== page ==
The top section 12 is separated from the bottom plate 14 by a distance which may be varied to achieve desired antenna element characteristics. Feeding points 24 provide the necessary separation between the top section 12 and the bottom plate 14. A feed line 26 is adapted to provide electrical charge to the top section 12.

The two top plates 16, 18 comprise a capacitance component 28 (FIGS. 1A and 1C) of the antenna element 10. A loop between the two top plates 16, 18 and the bottom plate 14 comprises an inductance component 30 (FIG. 1B) of the antenna element 10.

One way to further relax the confinement of the antenna 10 is to increase the gap 22 between the two top plates 16, 18. At a certain point, the capacitance component 28 of the antenna element 10 becomes too small to keep a low frequency due to the increased gap 22 between the two top plates 16, 18. The reduction in capacitance is compensated by an increase in the inductance obtained from the connection section 20 of the top section 12.

The bandwidth obtained by a relaxed CLMD antenna element of the type illustrated in FIGS. 1A-1C may have to be further increased for certain applications. In this case, the bandwidth may be improved by adding a bridge over the gap between the two top plates. The bridge may be used to provide a second frequency band for the antenna element. FIG. 2A illustrates a top-view of an embodiment of a CLMD antenna element using such a bridge. The antenna element 32 includes a top section 34 and a bottom plate 36. The top section 34 includes two top plates 38, 40 separated by a gap. The two top plates 38, 40 comprise a capacitance component 41 of the antenna element 32. The antenna element 32 is also provided with a bridge 42 overlaying at least part of the gap between the two top plates 38, 40. The bridge 42 provides the antenna element 32 with a wider bandwidth.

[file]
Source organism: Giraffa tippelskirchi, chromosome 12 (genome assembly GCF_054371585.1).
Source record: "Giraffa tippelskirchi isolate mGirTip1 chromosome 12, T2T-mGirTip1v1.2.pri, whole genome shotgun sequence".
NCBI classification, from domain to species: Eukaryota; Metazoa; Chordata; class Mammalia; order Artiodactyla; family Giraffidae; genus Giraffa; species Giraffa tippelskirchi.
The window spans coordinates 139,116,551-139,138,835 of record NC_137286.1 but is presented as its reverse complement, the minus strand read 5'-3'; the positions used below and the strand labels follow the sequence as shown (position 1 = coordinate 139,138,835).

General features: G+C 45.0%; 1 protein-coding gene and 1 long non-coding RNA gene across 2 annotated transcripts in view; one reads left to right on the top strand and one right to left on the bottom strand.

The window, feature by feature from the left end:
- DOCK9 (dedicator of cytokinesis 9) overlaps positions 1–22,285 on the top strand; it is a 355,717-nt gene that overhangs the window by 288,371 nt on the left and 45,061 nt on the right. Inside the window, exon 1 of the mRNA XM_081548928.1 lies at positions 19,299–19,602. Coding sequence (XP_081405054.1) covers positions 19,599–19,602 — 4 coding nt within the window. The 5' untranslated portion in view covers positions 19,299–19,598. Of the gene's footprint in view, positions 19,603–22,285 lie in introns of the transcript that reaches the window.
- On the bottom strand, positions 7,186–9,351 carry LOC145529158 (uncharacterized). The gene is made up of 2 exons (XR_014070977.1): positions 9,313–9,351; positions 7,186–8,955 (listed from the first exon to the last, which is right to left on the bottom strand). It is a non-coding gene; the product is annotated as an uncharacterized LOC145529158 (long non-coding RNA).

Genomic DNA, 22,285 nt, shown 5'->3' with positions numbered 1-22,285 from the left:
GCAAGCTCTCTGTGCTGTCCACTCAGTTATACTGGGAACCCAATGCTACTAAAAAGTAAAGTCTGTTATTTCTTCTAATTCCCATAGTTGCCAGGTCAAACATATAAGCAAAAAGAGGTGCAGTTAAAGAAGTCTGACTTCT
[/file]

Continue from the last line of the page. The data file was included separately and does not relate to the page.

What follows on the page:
FIGS. 2B-2D illustrate side-views of various configuration of the antenna element 32 of FIG. 2A. In the illustrated embodiments, feeding points 44 provide a gap between the top section 34 and the bottom plate 36. In the embodiment illustrated in FIG. 2B, the bridge 42 is electrically connected to both top plates 38, 40. In another embodiment, illustrated in FIG. 2C, the bridge is electrically connected to one top plate 38 and capacitively loaded on the other top plate 40, forming a capacitance component 48. In yet another embodiment, illustrated in FIG. 2D, the bridge is capacitively loaded on both top plates 38, 40, forming capacitance components 48, 50. In the embodiments illustrated in FIGS. 2C and 2D, adjustment of the vertical distance between the bridge 42 and a top plate 38, 40 will tune the frequency of the antenna element 32. In the embodiment illustrated in FIG. 2D, a spacer or insert (not shown) may be used to maintain the placement of the bridge relative to the top plates.

FIG. 3A illustrates a three-dimensional view of an embodiment of an antenna element in accordance with the present invention. In this illustration, an antenna element 52 having a bottom plate 54 and a top section 56 is provided with a cutout 58 in a central region of the top section 56. The cutout 58 in the embodiment illustrated in FIG. 3A is of a rectangular configuration. However, it will be understood by those skilled in the art that other configurations are possible.

A tongue 60 extends from one edge of the cutout 58 into the cutout 58. The tongue 60 may be integrally formed with the top section 56. As with the cutout 58, although the tongue 60 in the illustrated embodiment has a rectangular configuration, other configurations are also contemplated. In the illustrated embodiment, the tongue 60 extends from the edge of the cutout 58 nearest feeding points 62 connecting the top section 56 to the bottom plate 54. The position, shape, and size of the tongue may be selected to tune the antenna element 52to meet the frequency requirements of a targeted application. In the illustrated embodiment, the top section 56 and the tongue 60 are coplanar.

FIG. 3B illustrates a three-dimensional view of another embodiment of an antenna element in accordance with the present invention. The antenna element 64 illustrated in FIG. 3B is similar to the antenna element 52 illustrated in FIG. 3A, having a bottom plate 66 and a top section 68 with a central cutout 70. In this embodiment illustrated in FIG. 3B, the cutout 70 in the top section 68 is provided with two tongues 72, 74 extending from opposite edges of the cutout 70. The two tongues 72, 74 act with the ground plate 66 as a capacitance component of the antenna element 64. The position, shape, and size of the tongues may be adjusted to tune the antenna to meet the frequency requirements of the targeted application. Further, although the tongues 72, 74 illustrated in FIG. 3B are substantially identical, mirror-images, other embodiments may include two tongues 72, 74 that are dissimilar in shape, size or other characteristics. Although the embodiment illustrated in FIG. 3B includes two tongues 72, 74 in the cutout 70, any practical number of tongues may be provided within a cutout. The number of tongues may be selected to achieve the desired characteristics of the antenna element 64.